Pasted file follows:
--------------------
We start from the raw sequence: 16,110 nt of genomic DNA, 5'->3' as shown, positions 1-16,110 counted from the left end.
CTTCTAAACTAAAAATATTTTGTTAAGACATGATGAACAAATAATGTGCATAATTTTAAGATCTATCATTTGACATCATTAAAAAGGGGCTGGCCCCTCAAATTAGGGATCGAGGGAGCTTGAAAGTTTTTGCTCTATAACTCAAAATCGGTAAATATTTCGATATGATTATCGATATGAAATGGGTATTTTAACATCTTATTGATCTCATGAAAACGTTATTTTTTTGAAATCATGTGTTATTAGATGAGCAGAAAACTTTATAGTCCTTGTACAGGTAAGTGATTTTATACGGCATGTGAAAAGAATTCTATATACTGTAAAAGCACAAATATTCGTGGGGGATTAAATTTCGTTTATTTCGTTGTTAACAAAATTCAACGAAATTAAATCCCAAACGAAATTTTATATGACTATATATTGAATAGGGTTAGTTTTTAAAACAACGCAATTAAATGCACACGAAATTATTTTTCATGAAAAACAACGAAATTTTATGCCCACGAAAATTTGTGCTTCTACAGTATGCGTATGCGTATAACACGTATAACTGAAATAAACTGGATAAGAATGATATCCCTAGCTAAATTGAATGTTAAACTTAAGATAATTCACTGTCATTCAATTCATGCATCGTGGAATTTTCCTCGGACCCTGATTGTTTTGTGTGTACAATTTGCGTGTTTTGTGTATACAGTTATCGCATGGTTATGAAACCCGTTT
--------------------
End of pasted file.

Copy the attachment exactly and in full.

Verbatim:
We start from the raw sequence: 16,110 nt of genomic DNA, 5'->3' as shown, positions 1-16,110 counted from the left end.
CTTCTAAACTAAAAATATTTTGTTAAGACATGATGAACAAATAATGTGCATAATTTTAAGATCTATCATTTGACATCATTAAAAAGGGGCTGGCCCCTCAAATTAGGGATCGAGGGAGCTTGAAAGTTTTTGCTCTATAACTCAAAATCGGTAAATATTTCGATATGATTATCGATATGAAATGGGTATTTTAACATCTTATTGATCTCATGAAAACGTTATTTTTTTGAAATCATGTGTTATTAGATGAGCAGAAAACTTTATAGTCCTTGTACAGGTAAGTGATTTTATACGGCATGTGAAAAGAATTCTATATACTGTAAAAGCACAAATATTCGTGGGGGATTAAATTTCGTTTATTTCGTTGTTAACAAAATTCAACGAAATTAAATCCCAAACGAAATTTTATATGACTATATATTGAATAGGGTTAGTTTTTAAAACAACGCAATTAAATGCACACGAAATTATTTTTCATGAAAAACAACGAAATTTTATGCCCACGAAAATTTGTGCTTCTACAGTATGCGTATGCGTATAACACGTATAACTGAAATAAACTGGATAAGAATGATATCCCTAGCTAAATTGAATGTTAAACTTAAGATAATTCACTGTCATTCAATTCATGCATCGTGGAATTTTCCTCGGACCCTGATTGTTTTGTGTGTACAATTTGCGTGTTTTGTGTATACAGTTATCGCATGGTTATGAAACCCGTTT